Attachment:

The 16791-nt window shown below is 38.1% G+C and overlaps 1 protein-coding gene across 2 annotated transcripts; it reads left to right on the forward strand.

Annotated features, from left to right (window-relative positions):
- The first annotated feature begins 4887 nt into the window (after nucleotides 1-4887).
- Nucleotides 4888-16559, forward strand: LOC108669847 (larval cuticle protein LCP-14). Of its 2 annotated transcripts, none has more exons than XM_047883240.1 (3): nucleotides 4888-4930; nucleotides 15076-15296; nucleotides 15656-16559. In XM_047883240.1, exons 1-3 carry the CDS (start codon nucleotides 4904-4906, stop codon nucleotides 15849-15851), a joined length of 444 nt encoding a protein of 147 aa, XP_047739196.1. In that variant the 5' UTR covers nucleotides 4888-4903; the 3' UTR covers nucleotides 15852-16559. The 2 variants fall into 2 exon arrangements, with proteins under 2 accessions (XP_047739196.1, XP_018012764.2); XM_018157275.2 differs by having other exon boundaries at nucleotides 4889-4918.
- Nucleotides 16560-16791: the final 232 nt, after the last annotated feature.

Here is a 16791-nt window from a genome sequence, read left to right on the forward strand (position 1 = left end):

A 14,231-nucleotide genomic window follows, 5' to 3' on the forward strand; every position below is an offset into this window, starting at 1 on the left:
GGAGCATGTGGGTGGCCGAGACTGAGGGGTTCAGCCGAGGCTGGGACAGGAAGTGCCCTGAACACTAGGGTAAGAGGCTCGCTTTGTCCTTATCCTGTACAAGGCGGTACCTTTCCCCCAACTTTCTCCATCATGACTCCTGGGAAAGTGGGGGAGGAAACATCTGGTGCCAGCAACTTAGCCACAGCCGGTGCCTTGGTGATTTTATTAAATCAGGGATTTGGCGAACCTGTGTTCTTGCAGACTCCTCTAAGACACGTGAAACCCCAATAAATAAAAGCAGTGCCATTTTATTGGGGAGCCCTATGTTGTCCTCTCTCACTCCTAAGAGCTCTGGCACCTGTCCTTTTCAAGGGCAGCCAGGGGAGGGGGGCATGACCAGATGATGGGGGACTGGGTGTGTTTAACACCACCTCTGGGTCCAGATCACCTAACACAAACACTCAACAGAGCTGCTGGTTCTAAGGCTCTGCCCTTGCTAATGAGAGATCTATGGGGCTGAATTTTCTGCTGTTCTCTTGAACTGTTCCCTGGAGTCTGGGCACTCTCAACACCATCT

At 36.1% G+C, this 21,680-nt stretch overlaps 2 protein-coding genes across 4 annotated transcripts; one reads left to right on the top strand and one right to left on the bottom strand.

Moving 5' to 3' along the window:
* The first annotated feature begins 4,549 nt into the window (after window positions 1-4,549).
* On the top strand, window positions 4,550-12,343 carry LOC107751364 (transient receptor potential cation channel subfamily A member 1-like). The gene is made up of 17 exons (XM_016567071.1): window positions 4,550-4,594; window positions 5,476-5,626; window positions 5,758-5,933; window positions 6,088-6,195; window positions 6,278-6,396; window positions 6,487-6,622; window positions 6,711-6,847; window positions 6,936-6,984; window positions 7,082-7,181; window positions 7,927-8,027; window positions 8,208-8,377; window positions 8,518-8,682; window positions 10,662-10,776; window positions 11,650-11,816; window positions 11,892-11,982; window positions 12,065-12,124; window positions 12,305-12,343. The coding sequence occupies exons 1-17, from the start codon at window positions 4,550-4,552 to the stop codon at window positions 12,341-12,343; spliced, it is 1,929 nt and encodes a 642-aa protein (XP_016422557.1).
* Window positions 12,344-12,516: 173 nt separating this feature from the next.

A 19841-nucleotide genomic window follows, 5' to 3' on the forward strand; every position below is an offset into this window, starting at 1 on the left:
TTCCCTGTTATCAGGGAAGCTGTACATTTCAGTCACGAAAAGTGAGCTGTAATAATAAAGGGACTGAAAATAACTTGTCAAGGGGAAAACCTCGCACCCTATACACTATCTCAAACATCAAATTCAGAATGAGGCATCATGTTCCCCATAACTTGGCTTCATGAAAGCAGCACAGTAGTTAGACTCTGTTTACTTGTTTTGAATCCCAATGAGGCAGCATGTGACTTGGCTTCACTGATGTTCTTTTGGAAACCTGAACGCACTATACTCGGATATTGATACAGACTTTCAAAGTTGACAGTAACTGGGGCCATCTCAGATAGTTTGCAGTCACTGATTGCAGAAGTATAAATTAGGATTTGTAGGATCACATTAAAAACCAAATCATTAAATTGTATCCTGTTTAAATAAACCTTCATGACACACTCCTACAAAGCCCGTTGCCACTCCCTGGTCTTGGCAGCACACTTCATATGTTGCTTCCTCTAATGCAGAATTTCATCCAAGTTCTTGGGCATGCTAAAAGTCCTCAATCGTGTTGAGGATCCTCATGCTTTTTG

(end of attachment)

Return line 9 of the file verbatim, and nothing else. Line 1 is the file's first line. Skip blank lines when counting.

At 36.1% G+C, this 21,680-nt stretch overlaps 2 protein-coding genes across 4 annotated transcripts; one reads left to right on the top strand and one right to left on the bottom strand.